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Avoiding iPhone spoilers

In last year’s run-up to The Force Awakens, some Star Wars nerds went to great lengths to avoid even the slightest spoiler. These super-fans eschewed movie rumor sites, where the film’s plot outline appeared months before the premiere. They muted keywords on Twitter (e.g. “Skywalker”, “Falcon”) and installed spoiler-blocking browser extensions. They even refused to watch Episode VII’s official trailers, choosing a “virgin” first viewing experience over short-term excitement. Their hard work and self-discipline was rewarded on December 17th, when they sat down in a packed theater with no idea what they were about to witness, beyond “a new Star Wars movie.”

Apple’s product announcement events aren’t quite as entertaining as a J.J. Abrams blockbuster. But for tech nerds, it’s pretty close. The Cupertino company has a decided flair for the dramatic. Climactic reveals and slickly-produced videos punctuate its keynotes. And, like Hollywood studios, Apple shields upcoming releases from the public eye. It would prefer that customers first learn about products in an official announcement, where Apple’s marketing department sets the stage and controls the narrative.

Unfortunately for Apple, the Chinese supply chain doesn’t share this commitment to secrecy. For almost every product announcement over the past half-decade, the Apple blogosphere learns what’s coming before Apple has a chance to announce it. Often, we see the new iPhone in fine detail long before its “official” reveal. In at least one infamous case, a gadget blog had the actual prototype in hand, lost not in Shenzen but in Redwood.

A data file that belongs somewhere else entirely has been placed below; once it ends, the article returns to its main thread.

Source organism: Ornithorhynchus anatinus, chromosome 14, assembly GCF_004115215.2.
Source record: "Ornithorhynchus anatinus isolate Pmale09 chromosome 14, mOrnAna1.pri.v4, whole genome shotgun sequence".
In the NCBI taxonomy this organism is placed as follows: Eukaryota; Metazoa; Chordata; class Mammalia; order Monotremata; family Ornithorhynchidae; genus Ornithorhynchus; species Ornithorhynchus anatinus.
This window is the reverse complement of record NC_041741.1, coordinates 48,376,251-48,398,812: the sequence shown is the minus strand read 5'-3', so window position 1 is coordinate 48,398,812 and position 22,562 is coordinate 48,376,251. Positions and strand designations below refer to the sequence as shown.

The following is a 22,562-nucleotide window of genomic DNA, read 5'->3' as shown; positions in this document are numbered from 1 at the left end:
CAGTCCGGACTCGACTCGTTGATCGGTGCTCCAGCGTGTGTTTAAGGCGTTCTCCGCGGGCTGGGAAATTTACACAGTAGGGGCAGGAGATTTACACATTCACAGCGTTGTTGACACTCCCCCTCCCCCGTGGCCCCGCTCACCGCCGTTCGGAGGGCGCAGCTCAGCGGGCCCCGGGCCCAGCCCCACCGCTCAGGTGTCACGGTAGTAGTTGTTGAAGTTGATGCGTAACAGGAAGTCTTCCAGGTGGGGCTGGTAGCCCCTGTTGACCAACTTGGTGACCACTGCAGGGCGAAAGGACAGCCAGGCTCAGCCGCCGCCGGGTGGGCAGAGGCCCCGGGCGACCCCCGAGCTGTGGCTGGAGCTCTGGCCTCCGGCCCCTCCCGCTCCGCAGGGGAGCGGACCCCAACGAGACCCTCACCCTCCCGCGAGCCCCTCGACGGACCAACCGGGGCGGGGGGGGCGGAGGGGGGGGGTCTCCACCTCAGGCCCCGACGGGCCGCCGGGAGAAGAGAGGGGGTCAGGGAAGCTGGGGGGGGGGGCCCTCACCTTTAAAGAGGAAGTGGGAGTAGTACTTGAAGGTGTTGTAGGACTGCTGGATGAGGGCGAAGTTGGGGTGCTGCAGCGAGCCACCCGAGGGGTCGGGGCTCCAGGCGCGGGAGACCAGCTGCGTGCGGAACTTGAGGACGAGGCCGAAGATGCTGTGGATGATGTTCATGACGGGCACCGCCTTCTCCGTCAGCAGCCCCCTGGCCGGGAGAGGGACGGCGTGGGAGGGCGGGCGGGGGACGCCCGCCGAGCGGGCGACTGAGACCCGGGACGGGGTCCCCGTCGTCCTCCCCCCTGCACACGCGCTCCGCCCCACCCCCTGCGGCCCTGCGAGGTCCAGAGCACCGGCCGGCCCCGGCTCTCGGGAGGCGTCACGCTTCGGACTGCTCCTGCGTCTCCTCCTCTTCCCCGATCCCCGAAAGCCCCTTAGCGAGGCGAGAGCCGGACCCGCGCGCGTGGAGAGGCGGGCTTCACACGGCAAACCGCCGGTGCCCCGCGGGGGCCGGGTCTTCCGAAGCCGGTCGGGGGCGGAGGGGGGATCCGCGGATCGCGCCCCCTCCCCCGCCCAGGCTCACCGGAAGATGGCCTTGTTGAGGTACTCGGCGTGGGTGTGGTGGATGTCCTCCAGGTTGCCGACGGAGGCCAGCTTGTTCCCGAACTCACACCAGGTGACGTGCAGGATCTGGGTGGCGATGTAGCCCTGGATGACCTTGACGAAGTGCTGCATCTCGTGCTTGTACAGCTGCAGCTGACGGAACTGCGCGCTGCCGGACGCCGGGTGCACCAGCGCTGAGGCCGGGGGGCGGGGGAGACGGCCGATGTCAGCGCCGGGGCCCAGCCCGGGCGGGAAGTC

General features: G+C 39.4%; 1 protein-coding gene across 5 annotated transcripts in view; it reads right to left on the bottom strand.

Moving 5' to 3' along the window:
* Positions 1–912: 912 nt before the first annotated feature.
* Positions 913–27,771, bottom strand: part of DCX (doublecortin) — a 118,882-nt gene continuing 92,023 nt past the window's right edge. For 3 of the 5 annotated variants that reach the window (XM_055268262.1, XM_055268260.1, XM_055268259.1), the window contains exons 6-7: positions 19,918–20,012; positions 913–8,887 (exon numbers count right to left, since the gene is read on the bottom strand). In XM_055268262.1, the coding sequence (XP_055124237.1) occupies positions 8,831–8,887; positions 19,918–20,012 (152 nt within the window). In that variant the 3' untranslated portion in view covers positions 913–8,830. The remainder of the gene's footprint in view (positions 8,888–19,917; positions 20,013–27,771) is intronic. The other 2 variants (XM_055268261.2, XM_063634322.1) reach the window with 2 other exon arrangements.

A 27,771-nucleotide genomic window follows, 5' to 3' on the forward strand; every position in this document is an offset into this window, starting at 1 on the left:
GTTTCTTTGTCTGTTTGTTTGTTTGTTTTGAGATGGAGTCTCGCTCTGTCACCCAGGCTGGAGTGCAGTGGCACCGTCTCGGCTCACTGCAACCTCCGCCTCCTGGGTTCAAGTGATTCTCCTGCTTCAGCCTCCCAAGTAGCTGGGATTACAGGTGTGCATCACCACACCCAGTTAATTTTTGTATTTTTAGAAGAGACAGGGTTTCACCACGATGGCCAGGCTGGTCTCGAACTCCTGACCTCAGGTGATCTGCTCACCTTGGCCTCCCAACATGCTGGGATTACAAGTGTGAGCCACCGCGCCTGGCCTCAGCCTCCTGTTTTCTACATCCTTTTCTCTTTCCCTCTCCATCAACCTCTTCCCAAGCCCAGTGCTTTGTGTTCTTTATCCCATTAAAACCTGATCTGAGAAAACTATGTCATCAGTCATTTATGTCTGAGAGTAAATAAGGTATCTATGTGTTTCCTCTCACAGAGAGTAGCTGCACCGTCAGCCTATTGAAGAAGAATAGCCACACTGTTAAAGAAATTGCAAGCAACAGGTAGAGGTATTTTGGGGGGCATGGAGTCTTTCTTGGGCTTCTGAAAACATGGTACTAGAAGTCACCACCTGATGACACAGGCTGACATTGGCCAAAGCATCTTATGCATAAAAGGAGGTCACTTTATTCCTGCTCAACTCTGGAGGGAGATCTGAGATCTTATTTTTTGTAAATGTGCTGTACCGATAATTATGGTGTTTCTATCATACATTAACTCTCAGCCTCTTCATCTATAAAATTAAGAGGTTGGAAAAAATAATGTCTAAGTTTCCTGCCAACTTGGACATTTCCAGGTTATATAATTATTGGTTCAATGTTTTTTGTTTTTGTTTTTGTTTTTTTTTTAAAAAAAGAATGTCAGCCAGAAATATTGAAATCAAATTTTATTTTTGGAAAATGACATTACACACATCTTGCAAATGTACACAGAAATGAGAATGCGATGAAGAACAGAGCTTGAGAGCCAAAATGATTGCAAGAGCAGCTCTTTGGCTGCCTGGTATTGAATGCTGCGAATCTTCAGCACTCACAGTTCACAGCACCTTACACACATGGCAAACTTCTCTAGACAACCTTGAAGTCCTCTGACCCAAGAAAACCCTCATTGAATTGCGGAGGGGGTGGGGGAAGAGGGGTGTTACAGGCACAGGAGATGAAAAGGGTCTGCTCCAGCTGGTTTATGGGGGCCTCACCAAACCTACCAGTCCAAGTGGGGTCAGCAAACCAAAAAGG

If you’re like me, these unofficial rumors are endlessly fascinating. But if the official Apple keynote is the best way to “experience” the announcement of a new iPhone, shouldn’t I treat prerelease leaks like Star Wars spoilers?[1] Wouldn’t keynote day be more fun if I had no idea what’s coming?[2]

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What worked (and what didn’t) in ‘The Force Awakens’

Yesterday, I complained about the convenient coincidences that litter J.J. Abrams’ Force Awakens film. In hindsight, I probably should have first explained how much I enjoyed the movie, then moved on to pedantic quibbles.